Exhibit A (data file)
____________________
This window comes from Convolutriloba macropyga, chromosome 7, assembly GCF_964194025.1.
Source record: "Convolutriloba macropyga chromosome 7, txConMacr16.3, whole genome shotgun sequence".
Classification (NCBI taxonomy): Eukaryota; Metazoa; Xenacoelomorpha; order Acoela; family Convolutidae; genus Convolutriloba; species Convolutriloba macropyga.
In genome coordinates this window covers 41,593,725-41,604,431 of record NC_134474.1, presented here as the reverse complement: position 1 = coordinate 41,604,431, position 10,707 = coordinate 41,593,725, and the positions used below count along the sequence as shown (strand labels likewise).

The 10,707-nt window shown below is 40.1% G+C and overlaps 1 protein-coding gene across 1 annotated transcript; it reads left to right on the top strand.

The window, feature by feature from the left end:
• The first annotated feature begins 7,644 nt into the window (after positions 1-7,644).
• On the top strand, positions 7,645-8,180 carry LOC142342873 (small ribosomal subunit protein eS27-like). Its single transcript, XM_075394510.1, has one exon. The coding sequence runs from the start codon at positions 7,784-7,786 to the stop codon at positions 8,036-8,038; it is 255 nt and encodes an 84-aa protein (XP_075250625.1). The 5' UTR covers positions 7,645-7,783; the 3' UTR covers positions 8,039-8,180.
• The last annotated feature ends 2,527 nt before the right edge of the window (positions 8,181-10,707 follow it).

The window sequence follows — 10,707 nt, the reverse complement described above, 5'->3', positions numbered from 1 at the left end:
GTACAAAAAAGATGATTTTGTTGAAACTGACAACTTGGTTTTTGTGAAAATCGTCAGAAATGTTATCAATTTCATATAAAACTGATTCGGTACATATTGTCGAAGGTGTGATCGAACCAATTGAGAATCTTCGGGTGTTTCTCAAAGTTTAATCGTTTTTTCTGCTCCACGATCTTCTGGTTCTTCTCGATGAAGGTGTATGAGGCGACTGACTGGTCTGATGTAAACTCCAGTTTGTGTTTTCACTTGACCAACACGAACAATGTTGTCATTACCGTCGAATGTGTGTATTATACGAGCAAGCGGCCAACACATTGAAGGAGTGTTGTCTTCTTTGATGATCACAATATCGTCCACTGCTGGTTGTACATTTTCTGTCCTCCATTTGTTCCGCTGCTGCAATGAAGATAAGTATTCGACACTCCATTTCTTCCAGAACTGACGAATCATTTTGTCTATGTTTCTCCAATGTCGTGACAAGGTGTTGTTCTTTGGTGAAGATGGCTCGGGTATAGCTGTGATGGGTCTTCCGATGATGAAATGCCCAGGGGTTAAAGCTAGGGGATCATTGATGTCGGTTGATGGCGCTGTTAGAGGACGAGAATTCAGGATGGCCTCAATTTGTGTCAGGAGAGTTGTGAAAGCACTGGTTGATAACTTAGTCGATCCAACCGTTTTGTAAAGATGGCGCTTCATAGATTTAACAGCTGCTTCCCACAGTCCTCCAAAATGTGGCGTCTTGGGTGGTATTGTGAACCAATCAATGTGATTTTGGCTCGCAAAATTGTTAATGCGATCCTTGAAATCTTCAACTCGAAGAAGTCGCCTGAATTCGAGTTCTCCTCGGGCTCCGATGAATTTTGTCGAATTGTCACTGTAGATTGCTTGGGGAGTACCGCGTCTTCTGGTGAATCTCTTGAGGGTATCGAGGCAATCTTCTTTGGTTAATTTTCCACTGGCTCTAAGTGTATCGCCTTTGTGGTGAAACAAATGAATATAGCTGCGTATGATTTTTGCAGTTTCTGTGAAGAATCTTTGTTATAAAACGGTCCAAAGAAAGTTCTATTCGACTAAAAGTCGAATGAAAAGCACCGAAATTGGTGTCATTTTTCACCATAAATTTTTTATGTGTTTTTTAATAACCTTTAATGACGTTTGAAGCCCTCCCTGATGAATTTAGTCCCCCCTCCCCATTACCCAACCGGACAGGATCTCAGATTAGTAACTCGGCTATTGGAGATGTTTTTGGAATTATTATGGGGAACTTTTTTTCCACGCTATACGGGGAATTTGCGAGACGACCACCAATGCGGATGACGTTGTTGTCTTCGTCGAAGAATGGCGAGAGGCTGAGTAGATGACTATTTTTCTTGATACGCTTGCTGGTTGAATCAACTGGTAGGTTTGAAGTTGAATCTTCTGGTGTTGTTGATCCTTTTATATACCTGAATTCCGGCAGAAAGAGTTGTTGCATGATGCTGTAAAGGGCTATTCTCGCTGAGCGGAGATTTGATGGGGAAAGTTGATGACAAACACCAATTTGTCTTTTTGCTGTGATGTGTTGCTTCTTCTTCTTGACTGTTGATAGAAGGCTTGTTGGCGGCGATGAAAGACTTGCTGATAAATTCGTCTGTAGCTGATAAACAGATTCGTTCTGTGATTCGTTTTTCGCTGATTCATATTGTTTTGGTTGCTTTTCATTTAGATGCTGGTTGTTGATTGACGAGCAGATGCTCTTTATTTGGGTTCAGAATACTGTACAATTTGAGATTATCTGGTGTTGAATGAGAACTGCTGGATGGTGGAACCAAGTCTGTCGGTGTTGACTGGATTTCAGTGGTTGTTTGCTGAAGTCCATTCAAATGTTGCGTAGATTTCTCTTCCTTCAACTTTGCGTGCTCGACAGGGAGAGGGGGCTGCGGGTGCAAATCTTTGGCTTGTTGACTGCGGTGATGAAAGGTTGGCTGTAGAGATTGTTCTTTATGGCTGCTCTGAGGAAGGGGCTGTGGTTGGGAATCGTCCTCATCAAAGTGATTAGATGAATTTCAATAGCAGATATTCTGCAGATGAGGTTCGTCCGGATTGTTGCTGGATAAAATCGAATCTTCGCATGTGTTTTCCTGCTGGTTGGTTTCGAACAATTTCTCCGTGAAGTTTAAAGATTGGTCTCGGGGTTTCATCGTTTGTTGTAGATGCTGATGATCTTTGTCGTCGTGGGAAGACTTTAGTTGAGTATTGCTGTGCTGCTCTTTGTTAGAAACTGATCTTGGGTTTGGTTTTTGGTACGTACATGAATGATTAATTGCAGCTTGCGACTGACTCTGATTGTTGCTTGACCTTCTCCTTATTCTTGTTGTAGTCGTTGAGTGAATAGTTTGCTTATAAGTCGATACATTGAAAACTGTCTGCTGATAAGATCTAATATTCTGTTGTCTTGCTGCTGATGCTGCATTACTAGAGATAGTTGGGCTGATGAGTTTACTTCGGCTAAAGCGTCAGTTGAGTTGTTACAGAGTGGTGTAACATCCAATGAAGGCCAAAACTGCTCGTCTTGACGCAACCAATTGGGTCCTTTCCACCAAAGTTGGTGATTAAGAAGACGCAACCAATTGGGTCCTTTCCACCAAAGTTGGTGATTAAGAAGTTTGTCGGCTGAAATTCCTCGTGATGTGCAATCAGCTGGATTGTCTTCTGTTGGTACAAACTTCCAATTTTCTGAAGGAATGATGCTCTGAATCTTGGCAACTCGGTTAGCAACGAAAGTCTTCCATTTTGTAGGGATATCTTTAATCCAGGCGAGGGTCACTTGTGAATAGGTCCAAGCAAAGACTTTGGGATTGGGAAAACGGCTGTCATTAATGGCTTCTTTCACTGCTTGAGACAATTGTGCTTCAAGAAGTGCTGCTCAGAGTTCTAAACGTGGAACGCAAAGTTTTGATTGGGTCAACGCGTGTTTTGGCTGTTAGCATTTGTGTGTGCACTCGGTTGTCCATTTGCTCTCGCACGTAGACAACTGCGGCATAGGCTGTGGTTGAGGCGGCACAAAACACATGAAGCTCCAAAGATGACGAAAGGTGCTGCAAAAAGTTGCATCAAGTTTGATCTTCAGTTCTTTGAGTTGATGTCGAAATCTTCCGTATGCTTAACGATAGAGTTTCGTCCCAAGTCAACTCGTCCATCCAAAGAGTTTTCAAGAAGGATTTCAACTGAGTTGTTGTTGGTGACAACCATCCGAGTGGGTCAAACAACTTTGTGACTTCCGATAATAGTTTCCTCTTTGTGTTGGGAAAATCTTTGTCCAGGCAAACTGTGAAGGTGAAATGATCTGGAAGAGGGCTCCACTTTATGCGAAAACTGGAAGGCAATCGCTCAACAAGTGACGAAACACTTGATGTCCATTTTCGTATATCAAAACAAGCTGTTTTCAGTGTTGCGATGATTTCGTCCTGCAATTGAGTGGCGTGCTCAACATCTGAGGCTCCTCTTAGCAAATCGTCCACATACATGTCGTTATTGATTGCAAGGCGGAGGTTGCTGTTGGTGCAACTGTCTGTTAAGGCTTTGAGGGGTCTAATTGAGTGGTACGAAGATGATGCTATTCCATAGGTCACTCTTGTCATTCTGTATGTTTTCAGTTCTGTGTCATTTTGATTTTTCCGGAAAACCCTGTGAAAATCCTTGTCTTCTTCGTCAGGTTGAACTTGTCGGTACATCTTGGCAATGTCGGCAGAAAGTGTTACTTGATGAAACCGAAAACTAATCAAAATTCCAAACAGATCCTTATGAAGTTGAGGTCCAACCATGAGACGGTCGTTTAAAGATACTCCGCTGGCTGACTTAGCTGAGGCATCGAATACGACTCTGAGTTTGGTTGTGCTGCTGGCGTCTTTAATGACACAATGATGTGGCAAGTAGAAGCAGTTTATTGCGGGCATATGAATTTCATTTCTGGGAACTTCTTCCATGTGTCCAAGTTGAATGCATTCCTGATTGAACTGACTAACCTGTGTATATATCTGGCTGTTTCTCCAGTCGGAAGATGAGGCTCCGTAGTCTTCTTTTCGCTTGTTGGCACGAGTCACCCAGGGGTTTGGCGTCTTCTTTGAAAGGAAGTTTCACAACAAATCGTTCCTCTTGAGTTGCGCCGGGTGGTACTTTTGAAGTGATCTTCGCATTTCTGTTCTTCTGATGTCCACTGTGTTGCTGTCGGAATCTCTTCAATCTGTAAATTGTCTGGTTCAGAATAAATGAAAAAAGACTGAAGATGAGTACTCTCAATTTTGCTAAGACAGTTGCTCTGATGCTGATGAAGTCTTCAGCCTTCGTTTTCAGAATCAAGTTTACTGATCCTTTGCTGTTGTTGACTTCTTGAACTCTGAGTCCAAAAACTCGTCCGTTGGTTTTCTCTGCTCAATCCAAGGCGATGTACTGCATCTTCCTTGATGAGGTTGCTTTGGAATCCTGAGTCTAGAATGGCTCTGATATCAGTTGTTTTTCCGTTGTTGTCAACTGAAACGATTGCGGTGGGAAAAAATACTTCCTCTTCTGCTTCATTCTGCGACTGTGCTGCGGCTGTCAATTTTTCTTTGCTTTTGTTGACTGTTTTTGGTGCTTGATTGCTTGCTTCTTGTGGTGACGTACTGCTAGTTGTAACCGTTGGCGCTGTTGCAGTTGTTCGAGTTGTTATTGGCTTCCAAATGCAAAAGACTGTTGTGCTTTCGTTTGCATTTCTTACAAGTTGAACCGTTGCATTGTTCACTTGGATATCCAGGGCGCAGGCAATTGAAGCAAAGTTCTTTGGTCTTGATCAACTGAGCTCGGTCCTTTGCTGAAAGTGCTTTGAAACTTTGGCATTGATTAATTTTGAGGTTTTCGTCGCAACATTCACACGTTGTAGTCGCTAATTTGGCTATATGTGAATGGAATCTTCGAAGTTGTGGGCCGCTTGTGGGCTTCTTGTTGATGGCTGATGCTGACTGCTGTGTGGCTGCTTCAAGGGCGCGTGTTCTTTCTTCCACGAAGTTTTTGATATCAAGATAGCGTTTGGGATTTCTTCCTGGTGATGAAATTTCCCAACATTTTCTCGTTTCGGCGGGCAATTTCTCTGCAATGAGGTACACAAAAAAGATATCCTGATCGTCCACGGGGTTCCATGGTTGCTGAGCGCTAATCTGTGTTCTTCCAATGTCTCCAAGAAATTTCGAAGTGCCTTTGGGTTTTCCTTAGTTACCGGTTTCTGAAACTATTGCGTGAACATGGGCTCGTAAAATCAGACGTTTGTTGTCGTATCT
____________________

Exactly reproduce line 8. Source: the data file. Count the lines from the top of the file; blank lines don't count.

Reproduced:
• On the top strand, positions 7,645-8,180 carry LOC142342873 (small ribosomal subunit protein eS27-like). Its single transcript, XM_075394510.1, has one exon. The coding sequence runs from the start codon at positions 7,784-7,786 to the stop codon at positions 8,036-8,038; it is 255 nt and encodes an 84-aa protein (XP_075250625.1). The 5' UTR covers positions 7,645-7,783; the 3' UTR covers positions 8,039-8,180.